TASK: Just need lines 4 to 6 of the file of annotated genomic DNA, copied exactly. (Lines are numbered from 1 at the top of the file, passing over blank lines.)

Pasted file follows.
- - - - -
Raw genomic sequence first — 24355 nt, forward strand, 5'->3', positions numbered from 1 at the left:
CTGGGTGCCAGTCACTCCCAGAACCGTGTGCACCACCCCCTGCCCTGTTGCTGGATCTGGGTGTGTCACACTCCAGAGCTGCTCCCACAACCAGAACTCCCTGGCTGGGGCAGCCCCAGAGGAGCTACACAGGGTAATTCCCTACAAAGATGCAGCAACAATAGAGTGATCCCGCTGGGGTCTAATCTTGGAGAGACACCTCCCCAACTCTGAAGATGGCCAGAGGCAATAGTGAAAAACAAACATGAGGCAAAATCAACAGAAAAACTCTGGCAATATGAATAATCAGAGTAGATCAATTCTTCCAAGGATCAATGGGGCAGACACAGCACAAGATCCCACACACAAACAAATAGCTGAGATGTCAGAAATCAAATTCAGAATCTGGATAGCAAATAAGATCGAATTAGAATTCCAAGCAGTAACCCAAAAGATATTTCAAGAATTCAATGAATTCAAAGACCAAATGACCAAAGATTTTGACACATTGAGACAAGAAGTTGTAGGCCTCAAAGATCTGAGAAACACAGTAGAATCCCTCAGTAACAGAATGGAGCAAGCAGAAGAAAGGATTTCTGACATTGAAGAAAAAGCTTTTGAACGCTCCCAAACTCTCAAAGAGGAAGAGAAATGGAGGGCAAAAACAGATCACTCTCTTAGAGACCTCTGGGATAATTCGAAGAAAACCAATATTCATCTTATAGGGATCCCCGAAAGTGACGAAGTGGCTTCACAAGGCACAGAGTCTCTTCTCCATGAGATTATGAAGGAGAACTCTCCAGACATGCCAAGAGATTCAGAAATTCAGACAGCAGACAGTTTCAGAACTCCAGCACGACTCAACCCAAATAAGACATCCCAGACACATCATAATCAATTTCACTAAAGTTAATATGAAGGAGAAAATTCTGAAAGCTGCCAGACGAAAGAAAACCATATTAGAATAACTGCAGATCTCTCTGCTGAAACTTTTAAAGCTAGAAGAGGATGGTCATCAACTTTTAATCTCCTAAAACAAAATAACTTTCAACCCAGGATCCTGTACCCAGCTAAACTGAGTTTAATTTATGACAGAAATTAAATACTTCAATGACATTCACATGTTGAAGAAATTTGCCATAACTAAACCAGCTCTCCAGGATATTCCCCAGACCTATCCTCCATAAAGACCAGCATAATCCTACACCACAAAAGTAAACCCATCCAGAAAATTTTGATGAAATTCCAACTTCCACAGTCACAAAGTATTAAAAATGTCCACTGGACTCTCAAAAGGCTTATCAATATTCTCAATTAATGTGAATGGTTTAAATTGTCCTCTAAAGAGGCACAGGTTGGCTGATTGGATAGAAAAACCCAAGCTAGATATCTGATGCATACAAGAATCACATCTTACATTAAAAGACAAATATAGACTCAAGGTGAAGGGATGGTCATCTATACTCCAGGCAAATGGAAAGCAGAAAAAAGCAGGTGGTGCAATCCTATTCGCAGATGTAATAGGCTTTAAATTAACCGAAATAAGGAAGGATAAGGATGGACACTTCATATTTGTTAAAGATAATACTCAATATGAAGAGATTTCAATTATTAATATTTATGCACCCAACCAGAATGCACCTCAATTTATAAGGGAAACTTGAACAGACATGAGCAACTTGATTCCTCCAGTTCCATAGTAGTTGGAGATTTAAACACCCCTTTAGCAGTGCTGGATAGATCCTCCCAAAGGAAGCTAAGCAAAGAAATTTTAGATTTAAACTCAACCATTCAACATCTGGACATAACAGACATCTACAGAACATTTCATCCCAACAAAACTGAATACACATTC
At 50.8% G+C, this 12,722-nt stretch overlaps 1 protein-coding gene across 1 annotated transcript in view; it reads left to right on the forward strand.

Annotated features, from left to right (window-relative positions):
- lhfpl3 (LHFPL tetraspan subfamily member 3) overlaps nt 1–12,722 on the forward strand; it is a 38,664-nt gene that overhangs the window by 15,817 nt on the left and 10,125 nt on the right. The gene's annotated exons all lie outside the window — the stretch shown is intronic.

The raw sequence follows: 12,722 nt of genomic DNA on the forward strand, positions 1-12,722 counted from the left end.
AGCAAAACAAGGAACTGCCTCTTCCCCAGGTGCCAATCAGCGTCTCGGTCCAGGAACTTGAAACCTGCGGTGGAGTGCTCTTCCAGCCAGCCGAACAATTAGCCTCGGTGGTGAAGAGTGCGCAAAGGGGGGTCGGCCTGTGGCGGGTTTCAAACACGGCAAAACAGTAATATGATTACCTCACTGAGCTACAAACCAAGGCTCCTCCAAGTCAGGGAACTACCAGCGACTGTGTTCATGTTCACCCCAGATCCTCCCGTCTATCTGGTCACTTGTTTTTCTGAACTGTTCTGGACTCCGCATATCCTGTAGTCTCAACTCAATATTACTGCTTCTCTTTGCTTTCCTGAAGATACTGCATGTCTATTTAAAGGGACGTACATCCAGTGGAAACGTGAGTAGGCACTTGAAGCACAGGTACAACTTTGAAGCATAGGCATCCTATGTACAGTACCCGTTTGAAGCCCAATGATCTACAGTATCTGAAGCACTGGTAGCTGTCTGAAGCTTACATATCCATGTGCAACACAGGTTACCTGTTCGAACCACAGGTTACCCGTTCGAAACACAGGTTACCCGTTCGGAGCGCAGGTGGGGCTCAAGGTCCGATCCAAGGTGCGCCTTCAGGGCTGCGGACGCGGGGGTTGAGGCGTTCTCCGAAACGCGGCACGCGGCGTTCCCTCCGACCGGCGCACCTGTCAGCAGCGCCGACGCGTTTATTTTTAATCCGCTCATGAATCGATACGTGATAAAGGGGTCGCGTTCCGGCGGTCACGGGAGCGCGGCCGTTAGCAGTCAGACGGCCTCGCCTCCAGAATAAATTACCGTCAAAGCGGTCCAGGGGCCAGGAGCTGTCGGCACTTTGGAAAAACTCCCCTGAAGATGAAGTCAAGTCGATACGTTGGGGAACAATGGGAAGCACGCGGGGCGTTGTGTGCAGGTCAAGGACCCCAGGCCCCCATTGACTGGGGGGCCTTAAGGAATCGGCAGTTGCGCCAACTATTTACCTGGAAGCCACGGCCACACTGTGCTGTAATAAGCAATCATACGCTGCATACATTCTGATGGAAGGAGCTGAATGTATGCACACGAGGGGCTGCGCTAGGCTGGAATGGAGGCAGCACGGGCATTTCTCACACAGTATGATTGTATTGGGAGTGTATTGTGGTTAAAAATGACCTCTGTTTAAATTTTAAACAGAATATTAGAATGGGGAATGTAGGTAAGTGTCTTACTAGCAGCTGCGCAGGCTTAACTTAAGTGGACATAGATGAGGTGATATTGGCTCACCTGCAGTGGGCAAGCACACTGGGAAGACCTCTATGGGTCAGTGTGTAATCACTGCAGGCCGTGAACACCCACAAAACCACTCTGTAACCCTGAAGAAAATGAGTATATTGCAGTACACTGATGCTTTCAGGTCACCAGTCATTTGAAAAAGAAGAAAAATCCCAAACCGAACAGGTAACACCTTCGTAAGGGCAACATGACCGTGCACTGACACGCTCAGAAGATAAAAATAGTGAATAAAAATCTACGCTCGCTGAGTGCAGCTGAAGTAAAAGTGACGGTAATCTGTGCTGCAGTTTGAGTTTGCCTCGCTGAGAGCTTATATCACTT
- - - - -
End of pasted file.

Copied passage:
Annotated features, from left to right (window-relative positions):
- lhfpl3 (LHFPL tetraspan subfamily member 3) overlaps nt 1–12,722 on the forward strand; it is a 38,664-nt gene that overhangs the window by 15,817 nt on the left and 10,125 nt on the right. The gene's annotated exons all lie outside the window — the stretch shown is intronic.

The raw sequence follows: 12,722 nt of genomic DNA on the forward strand, positions 1-12,722 counted from the left end.